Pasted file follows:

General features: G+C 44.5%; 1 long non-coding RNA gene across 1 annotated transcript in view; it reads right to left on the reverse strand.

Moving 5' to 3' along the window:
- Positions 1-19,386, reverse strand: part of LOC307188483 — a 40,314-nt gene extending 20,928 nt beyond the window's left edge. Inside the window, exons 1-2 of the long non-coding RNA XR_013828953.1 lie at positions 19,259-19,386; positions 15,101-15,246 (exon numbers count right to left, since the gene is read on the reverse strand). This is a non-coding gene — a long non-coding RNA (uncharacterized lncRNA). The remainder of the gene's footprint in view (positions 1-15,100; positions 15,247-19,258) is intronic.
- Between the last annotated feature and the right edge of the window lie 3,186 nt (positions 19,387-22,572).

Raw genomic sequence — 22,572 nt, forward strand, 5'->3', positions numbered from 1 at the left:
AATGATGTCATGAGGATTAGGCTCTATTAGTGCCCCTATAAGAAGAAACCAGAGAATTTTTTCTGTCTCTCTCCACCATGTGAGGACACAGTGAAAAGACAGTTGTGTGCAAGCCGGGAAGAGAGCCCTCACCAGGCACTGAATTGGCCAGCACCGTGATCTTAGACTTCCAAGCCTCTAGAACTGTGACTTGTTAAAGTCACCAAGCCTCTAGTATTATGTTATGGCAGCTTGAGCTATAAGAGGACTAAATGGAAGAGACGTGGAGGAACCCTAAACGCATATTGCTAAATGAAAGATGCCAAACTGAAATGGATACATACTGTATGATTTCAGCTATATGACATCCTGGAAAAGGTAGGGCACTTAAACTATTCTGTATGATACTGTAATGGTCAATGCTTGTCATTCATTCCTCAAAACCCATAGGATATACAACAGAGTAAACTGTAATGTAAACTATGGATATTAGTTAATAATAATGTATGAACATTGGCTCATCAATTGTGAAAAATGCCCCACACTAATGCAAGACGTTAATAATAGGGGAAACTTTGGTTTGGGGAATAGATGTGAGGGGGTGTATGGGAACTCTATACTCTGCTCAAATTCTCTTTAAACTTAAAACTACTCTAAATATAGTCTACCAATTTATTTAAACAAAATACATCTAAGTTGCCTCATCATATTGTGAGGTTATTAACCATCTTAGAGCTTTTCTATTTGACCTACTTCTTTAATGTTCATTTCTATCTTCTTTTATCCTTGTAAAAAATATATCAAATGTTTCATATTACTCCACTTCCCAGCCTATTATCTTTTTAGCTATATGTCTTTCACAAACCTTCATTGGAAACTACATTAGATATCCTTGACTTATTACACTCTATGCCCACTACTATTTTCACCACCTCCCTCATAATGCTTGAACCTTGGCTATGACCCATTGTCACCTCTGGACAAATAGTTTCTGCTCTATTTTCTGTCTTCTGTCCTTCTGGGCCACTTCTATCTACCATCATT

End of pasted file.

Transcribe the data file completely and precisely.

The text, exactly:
General features: G+C 44.5%; 1 long non-coding RNA gene across 1 annotated transcript in view; it reads right to left on the reverse strand.

Moving 5' to 3' along the window:
- Positions 1-19,386, reverse strand: part of LOC307188483 — a 40,314-nt gene extending 20,928 nt beyond the window's left edge. Inside the window, exons 1-2 of the long non-coding RNA XR_013828953.1 lie at positions 19,259-19,386; positions 15,101-15,246 (exon numbers count right to left, since the gene is read on the reverse strand). This is a non-coding gene — a long non-coding RNA (uncharacterized lncRNA). The remainder of the gene's footprint in view (positions 1-15,100; positions 15,247-19,258) is intronic.
- Between the last annotated feature and the right edge of the window lie 3,186 nt (positions 19,387-22,572).

Raw genomic sequence — 22,572 nt, forward strand, 5'->3', positions numbered from 1 at the left:
AATGATGTCATGAGGATTAGGCTCTATTAGTGCCCCTATAAGAAGAAACCAGAGAATTTTTTCTGTCTCTCTCCACCATGTGAGGACACAGTGAAAAGACAGTTGTGTGCAAGCCGGGAAGAGAGCCCTCACCAGGCACTGAATTGGCCAGCACCGTGATCTTAGACTTCCAAGCCTCTAGAACTGTGACTTGTTAAAGTCACCAAGCCTCTAGTATTATGTTATGGCAGCTTGAGCTATAAGAGGACTAAATGGAAGAGACGTGGAGGAACCCTAAACGCATATTGCTAAATGAAAGATGCCAAACTGAAATGGATACATACTGTATGATTTCAGCTATATGACATCCTGGAAAAGGTAGGGCACTTAAACTATTCTGTATGATACTGTAATGGTCAATGCTTGTCATTCATTCCTCAAAACCCATAGGATATACAACAGAGTAAACTGTAATGTAAACTATGGATATTAGTTAATAATAATGTATGAACATTGGCTCATCAATTGTGAAAAATGCCCCACACTAATGCAAGACGTTAATAATAGGGGAAACTTTGGTTTGGGGAATAGATGTGAGGGGGTGTATGGGAACTCTATACTCTGCTCAAATTCTCTTTAAACTTAAAACTACTCTAAATATAGTCTACCAATTTATTTAAACAAAATACATCTAAGTTGCCTCATCATATTGTGAGGTTATTAACCATCTTAGAGCTTTTCTATTTGACCTACTTCTTTAATGTTCATTTCTATCTTCTTTTATCCTTGTAAAAAATATATCAAATGTTTCATATTACTCCACTTCCCAGCCTATTATCTTTTTAGCTATATGTCTTTCACAAACCTTCATTGGAAACTACATTAGATATCCTTGACTTATTACACTCTATGCCCACTACTATTTTCACCACCTCCCTCATAATGCTTGAACCTTGGCTATGACCCATTGTCACCTCTGGACAAATAGTTTCTGCTCTATTTTCTGTCTTCTGTCCTTCTGGGCCACTTCTATCTACCATCATT